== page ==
Well, it’s the first week of the New Year, and 2018’s news doesn’t look much changed from 2017’s. Drama and aggression reign supreme in the Trump administration – both expressed in tweet form.
One of the President’s most recent tweets was aimed to push North Korean buttons – literally, Mr. Trump claimed that his “nuclear button” is bigger and better than Mr. Kim Jong-un’s.
Meanwhile, Mr. Kim has made overtures towards reopening diplomatic relations with South Korea – a move which could destabilize the latter’s alliance with the U.S.
Russia and Venezuela also make strides in navigating around the U.S. Both countries are exploring the use of crypto currencies and their potential to outmaneuver U.S. financial sanctions.
Disruption continues throughout the Middle East, with protests increasing in frequency and aggression in Iran. The demonstrations are not one-sided, however, with pro-government rallies being held in response to those that protest it.
The poignant yet ridiculous mix of issues in this week’s news makes one thing clear: political maneuverings have real and often violent effects. The absurdity with which some are disguised should in no way diminish the severity of their implications.
Continued Drama in the Trump Administration
Is there no one immune from a feud with President Trump? One of the most recent notables to make the Trump blacklist is his former chief strategist, the infamous Steve Bannon.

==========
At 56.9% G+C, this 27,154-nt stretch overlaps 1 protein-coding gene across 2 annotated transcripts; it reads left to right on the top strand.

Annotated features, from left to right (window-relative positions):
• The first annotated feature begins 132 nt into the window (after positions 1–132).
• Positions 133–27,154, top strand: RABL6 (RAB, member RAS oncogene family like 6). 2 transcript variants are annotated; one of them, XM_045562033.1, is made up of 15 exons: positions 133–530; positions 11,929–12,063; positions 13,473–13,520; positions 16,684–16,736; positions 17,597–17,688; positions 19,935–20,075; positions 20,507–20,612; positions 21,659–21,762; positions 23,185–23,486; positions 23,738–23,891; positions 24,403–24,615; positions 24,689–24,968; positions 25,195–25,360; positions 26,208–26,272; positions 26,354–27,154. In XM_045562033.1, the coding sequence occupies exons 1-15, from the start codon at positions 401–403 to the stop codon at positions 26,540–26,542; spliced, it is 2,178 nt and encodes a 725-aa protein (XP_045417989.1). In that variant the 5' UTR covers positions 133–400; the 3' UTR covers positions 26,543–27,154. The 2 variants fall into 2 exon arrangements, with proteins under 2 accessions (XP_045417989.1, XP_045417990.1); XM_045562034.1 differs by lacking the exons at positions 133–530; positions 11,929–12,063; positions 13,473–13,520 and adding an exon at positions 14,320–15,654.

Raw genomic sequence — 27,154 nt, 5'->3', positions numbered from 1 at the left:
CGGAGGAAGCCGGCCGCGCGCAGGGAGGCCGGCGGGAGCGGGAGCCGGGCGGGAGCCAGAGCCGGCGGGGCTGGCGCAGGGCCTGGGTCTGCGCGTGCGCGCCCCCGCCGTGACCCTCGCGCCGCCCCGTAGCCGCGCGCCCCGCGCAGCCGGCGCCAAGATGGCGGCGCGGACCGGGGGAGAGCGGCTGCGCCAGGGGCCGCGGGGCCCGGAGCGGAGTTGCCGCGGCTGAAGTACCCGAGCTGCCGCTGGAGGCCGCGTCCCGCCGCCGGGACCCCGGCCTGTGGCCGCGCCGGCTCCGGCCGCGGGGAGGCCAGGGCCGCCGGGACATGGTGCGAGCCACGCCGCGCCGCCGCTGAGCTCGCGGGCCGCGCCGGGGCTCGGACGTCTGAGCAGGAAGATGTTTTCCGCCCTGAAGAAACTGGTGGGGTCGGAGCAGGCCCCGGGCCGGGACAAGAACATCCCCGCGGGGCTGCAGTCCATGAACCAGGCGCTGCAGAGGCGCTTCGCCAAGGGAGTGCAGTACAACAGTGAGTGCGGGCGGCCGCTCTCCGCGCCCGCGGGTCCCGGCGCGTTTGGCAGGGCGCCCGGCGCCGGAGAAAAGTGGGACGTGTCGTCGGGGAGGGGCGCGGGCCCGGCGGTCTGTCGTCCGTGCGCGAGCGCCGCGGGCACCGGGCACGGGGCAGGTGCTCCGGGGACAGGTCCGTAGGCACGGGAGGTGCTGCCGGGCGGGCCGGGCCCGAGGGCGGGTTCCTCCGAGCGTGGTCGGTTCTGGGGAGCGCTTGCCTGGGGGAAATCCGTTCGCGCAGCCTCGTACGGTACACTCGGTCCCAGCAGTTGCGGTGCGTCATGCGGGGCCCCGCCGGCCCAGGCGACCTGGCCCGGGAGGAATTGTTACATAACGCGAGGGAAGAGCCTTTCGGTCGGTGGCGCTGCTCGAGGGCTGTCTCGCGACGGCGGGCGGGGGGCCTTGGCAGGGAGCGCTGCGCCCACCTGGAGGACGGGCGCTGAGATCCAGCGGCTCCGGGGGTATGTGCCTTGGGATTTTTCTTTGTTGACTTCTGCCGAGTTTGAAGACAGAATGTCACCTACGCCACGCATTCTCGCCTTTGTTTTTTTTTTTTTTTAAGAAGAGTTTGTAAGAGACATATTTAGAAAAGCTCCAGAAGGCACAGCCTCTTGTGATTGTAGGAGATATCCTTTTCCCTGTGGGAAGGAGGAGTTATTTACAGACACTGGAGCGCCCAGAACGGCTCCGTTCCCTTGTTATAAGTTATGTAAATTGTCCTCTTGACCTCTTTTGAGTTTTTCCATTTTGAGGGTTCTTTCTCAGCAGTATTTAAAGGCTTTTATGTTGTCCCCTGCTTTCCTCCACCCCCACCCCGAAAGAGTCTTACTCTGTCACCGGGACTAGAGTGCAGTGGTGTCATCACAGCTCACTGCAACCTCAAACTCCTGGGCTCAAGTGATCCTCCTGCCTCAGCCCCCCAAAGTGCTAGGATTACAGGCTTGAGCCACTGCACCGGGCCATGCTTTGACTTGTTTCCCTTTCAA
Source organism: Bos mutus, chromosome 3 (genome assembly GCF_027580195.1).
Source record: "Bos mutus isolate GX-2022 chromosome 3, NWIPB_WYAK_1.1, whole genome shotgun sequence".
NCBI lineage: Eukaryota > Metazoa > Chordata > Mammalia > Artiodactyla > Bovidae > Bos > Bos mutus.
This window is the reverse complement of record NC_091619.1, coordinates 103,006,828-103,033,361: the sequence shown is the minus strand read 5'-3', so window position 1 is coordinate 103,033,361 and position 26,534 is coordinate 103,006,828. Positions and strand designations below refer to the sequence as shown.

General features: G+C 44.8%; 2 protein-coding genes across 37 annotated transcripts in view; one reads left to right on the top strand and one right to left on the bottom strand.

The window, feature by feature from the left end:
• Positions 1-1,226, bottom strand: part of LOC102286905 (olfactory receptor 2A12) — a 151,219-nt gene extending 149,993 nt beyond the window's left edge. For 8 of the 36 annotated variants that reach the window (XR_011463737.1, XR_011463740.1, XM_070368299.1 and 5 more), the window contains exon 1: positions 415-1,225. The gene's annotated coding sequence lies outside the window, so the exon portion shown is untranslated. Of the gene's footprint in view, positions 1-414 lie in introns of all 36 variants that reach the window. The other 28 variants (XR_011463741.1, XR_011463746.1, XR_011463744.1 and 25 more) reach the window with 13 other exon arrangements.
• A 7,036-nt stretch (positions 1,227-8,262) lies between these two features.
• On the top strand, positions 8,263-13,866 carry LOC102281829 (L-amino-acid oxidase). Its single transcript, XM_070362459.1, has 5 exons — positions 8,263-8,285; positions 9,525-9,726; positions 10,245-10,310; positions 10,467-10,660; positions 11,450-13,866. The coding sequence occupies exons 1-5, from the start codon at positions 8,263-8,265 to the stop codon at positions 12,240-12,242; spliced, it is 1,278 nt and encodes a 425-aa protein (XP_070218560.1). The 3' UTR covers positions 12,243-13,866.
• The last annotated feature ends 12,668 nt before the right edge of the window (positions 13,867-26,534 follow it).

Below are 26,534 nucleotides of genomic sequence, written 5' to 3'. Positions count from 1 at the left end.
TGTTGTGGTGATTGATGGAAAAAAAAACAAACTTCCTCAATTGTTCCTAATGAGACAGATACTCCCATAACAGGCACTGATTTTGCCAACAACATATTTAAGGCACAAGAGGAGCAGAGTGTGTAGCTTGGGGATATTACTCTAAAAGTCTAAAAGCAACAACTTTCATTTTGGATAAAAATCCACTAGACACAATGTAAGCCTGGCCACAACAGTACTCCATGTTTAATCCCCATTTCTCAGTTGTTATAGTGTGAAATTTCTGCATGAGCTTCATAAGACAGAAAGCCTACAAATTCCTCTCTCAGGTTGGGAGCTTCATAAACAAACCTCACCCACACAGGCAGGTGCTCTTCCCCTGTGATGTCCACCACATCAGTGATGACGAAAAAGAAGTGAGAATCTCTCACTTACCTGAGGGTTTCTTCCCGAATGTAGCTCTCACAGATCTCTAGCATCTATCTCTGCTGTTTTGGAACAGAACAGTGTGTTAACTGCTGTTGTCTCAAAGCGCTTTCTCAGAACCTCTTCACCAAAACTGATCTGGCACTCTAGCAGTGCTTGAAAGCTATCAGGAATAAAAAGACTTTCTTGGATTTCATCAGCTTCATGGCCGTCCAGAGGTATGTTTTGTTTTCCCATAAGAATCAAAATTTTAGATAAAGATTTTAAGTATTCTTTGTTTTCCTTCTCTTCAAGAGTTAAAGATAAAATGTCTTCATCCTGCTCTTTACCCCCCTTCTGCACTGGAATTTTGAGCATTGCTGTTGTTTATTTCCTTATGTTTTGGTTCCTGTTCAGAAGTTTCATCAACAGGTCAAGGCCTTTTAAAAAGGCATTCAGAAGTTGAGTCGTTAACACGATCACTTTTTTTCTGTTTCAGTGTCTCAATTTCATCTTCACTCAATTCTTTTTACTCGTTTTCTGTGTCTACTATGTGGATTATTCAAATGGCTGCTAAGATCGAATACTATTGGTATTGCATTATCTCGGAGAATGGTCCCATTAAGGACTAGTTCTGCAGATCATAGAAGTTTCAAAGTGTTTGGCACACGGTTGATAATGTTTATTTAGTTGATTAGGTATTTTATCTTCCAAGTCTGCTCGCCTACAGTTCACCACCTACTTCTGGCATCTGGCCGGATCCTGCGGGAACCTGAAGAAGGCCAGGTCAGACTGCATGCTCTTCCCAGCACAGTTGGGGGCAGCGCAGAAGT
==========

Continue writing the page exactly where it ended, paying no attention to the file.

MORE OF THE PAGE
Though the two had remained in touch after Trump fired Bannon, apparently their mutual esteem for each other has not stood the test of separation.
The final blow to their relationship came in the form of a book by Michael Wolff, titled Fire and Fury: Inside the Trump Whitehouse. In it, Mr. Bannon is quoted as saying several deeply negative things about the President’s children, particularly Donald Trump Jr. and Ivanka.
The President’s response to this was to defiantly claim that “when [Bannon] was fired, he not only lost his job, he lost his mind.” No further comment has, as yet, been offered by Mr. Bannon. (NYTimes)
North Korea vs. the U.S.: Who’s Got the Biggest Button?
In an ongoing media-war that we can only hope will end sooner than nuclear war begins, Kim Jong-un and President Donald Trump are now challenging each other over the size of their respective nuclear buttons.
Though the two leaders have butted heads via social media in the past, the most recent spat started when North Korean leader Kim Jong-un announced his intentions to mass produce intercontinental missiles and nuclear weapons in the coming year. He went on to “warn” the United States and others with the claim that he has a nuclear button on his desk.
Mr. Trump, rather than reply with any similarly televised statement, stuck to his favorite method of communication: Twitter. The tweet read: “North Korean Leader Kim Jong Un just stated that the ‘Nuclear Button is on his desk at all times.’
Will someone from his depleted and food starved regime please inform him that I too have a Nuclear Button, but it is a much bigger & more powerful one than his, and my Button works!” The innuendo here is all too obvious, and embarrassingly immature.
The exchange of threats between these two nuclear powerhouses demands an endgame. Ideally, that endgame involves a step up in maturity and not an apocalyptic nuclear war. (NYTimes)